Our third quarterly project for UK OpenStreetMappers saw us focus on all things tourism. A walking holiday along Hadrian’s Wall gave me a great opportunity to map one of the UK’s oldest, and definitely longest, tourist spots. Of course it was in no way a tourist site when it was first built in AD122, but just as maps have changed function from a military tool to an aid for tourists, so has Hadrian’s Wall.
Along with other borders of the Roman Empire, Hadrian’s Wall is a World Heritage Site. Given this, and the prominence of site on the landscape, I was surprised to find that it wasn’t well mapped. The fortification comprises, from north to south, a ditch/cliff edge, the wall, the old military road, and finally another series of ditches know as the Vallum (to keep ordinary folk in the south out of the military zone). In places the Vallum had been mapped as the wall and big swaths of the wall were missing from OpenStreetMap.
Using my collection of photos, GPS traces, and the wonderful historical maps provided by the National Library of Scotland, it didn’t take long to improve the representation of the wall within OpenStreetMap. Now the wall (or wall-route where little of the original wall remains) is correctly mapped and gathered in a relation. The mapping of the vallum is also much improved.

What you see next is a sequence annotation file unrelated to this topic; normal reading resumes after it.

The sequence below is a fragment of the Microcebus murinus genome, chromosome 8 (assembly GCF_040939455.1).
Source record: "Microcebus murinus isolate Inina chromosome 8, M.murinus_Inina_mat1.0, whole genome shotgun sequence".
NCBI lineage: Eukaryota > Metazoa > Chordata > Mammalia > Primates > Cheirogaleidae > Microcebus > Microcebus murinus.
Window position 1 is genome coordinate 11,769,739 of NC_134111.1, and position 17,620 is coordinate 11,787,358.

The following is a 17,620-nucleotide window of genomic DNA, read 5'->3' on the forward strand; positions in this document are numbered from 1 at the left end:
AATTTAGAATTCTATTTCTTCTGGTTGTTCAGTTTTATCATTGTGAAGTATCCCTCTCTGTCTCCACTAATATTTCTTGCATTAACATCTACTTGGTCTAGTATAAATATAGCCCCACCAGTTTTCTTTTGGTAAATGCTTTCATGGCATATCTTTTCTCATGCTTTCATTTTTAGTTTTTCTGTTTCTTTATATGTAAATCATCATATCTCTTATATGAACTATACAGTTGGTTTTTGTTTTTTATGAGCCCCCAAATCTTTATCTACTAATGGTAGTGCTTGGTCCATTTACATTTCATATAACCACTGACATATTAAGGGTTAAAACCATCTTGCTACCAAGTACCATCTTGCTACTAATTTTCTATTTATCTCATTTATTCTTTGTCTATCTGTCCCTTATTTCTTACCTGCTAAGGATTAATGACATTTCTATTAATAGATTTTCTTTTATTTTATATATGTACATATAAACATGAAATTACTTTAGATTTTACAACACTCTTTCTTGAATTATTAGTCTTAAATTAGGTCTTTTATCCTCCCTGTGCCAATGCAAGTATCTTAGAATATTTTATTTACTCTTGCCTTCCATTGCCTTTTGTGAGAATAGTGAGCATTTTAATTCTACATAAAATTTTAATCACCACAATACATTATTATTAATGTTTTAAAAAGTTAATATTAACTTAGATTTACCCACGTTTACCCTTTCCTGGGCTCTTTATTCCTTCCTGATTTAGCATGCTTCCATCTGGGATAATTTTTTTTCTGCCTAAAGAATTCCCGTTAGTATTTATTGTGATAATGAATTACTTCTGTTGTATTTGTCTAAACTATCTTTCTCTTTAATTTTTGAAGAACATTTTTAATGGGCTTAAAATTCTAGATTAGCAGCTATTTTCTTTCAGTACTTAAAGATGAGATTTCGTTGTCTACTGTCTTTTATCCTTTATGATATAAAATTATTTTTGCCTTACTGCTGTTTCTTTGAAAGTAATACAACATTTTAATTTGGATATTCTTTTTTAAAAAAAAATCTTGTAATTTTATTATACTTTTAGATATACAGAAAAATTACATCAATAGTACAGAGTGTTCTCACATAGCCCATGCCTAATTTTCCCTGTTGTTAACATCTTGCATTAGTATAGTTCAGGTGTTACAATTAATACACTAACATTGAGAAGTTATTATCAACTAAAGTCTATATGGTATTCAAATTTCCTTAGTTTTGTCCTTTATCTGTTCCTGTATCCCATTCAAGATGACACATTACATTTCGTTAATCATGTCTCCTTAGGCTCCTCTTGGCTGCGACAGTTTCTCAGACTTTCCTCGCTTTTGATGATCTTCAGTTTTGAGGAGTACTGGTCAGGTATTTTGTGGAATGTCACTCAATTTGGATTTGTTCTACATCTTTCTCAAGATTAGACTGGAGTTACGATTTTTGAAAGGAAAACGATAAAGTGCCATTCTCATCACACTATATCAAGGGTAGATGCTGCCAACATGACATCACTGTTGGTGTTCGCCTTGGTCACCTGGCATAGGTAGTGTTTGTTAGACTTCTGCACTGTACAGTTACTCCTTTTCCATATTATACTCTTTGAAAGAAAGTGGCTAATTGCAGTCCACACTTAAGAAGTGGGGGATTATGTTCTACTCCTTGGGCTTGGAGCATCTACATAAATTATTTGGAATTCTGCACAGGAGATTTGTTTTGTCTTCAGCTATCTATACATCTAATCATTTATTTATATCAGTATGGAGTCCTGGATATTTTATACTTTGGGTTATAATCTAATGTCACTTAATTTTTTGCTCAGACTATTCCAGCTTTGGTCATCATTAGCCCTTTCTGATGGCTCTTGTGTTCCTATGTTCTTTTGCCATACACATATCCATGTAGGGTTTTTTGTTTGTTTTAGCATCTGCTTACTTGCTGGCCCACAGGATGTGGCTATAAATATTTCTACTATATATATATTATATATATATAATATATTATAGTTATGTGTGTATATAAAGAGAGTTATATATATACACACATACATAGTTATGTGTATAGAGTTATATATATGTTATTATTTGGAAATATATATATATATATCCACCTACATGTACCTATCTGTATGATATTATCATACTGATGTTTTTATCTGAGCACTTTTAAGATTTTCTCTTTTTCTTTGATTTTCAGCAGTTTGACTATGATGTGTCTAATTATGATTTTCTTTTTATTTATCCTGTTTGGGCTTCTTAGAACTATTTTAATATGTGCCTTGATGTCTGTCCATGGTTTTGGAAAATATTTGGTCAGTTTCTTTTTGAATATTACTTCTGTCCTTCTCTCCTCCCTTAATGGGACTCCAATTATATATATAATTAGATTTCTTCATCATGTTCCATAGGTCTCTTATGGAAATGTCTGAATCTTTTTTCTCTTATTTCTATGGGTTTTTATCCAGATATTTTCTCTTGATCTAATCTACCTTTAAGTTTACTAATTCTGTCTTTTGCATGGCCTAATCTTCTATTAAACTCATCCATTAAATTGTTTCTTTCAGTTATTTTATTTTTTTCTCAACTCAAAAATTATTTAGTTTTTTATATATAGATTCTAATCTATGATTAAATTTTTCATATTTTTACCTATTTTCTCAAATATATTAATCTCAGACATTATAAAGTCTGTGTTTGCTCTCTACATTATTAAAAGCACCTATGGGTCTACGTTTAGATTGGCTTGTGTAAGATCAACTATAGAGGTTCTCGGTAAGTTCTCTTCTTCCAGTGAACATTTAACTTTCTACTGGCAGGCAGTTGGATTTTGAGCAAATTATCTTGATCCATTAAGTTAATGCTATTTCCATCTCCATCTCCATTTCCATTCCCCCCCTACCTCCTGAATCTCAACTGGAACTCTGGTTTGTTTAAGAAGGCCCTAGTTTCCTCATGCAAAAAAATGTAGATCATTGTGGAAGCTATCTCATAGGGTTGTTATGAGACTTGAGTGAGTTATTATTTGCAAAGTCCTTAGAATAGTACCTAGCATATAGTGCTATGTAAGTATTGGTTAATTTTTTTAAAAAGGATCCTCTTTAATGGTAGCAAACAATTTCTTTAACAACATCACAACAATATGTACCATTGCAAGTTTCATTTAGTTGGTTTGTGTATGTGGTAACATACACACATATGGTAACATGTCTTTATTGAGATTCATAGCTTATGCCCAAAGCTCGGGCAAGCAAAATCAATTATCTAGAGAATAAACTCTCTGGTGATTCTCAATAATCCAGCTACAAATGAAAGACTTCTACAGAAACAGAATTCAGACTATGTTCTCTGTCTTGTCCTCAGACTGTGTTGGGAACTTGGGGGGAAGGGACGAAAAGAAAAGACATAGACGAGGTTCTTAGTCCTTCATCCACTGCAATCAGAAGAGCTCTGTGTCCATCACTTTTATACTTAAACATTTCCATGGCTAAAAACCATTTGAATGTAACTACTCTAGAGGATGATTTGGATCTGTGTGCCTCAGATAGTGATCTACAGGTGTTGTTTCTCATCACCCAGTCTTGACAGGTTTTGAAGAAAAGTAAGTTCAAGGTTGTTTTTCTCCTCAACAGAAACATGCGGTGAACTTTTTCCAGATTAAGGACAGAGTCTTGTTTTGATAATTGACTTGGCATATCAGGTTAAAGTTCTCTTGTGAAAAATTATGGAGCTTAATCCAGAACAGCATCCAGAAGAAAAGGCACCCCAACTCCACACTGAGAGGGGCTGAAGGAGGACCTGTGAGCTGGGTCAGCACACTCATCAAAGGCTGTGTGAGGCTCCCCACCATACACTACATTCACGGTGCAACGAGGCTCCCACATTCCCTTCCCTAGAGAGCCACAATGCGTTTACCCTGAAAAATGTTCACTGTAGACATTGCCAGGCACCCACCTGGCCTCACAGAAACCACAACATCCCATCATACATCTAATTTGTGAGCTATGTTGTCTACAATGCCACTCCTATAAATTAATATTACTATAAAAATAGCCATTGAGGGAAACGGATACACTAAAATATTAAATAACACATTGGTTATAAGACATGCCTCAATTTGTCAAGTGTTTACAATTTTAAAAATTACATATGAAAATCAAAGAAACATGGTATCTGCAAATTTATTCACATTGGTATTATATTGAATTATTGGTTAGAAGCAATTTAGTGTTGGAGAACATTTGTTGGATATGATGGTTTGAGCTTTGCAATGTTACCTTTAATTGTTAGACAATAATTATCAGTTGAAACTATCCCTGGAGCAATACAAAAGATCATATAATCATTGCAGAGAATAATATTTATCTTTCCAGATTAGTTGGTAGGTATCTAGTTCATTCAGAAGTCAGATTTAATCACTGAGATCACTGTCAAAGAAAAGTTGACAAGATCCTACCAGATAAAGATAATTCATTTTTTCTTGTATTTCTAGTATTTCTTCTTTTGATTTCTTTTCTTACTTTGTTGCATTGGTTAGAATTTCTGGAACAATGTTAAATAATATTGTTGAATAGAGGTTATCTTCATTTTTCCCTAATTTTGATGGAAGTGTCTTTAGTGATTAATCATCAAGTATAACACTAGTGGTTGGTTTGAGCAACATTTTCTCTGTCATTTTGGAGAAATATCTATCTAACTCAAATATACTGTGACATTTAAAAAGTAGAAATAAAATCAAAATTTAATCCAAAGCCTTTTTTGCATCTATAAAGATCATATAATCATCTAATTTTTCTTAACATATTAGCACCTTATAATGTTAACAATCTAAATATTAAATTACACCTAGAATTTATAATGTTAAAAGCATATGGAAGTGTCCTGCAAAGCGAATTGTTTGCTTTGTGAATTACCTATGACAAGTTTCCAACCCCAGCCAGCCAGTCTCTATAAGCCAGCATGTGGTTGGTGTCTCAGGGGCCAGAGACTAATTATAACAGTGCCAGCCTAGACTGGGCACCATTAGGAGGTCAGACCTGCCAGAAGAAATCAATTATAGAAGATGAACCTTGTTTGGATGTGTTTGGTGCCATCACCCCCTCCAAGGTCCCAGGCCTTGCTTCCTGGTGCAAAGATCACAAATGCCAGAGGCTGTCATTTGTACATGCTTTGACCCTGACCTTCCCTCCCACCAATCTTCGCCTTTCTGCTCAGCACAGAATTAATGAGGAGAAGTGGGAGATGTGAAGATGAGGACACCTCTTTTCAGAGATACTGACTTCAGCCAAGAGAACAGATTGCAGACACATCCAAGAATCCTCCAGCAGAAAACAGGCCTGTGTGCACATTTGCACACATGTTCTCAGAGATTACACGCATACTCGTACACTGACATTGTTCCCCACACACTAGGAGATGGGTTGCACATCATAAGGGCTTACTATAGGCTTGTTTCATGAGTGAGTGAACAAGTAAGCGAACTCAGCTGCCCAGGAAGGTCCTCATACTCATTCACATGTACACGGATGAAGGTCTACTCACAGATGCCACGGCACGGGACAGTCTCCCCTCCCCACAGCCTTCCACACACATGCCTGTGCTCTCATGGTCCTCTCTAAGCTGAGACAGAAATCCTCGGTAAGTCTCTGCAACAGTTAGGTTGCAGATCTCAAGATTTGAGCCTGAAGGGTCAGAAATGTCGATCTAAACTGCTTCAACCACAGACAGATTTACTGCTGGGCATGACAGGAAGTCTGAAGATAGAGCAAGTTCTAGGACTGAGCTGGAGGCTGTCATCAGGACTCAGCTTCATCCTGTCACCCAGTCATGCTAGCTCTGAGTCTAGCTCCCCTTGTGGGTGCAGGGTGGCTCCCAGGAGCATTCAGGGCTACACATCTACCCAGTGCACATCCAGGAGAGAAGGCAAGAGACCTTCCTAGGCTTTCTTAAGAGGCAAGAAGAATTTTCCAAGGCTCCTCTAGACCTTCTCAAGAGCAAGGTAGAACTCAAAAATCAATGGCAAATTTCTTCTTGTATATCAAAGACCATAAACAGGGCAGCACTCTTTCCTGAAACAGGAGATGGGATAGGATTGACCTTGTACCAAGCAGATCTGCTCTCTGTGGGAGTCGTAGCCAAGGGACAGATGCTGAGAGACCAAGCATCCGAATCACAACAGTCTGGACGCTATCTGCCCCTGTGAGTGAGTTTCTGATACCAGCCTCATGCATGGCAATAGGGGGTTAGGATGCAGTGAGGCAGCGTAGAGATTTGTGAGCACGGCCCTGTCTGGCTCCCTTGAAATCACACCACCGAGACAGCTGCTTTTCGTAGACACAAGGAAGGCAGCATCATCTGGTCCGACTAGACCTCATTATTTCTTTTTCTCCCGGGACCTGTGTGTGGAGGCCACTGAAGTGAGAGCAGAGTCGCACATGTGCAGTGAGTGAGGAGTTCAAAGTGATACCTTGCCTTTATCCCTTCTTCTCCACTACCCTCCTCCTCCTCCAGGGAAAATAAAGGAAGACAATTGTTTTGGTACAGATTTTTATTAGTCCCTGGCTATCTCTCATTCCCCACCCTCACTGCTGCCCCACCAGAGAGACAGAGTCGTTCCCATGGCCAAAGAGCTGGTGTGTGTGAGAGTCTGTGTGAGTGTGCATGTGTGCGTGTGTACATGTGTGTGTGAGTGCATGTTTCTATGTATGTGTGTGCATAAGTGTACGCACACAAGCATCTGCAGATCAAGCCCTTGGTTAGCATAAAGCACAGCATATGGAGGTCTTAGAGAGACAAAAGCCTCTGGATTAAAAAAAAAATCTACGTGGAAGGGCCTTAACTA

There is however still plenty to do, including mapping other parts of the world heritage site such as the milecastles and the turrets that were built along the wall. A full record of what is included as part of the world heritage site is available on the UNESCO website, with mapped features added to an parent relation in OpenStreetMap.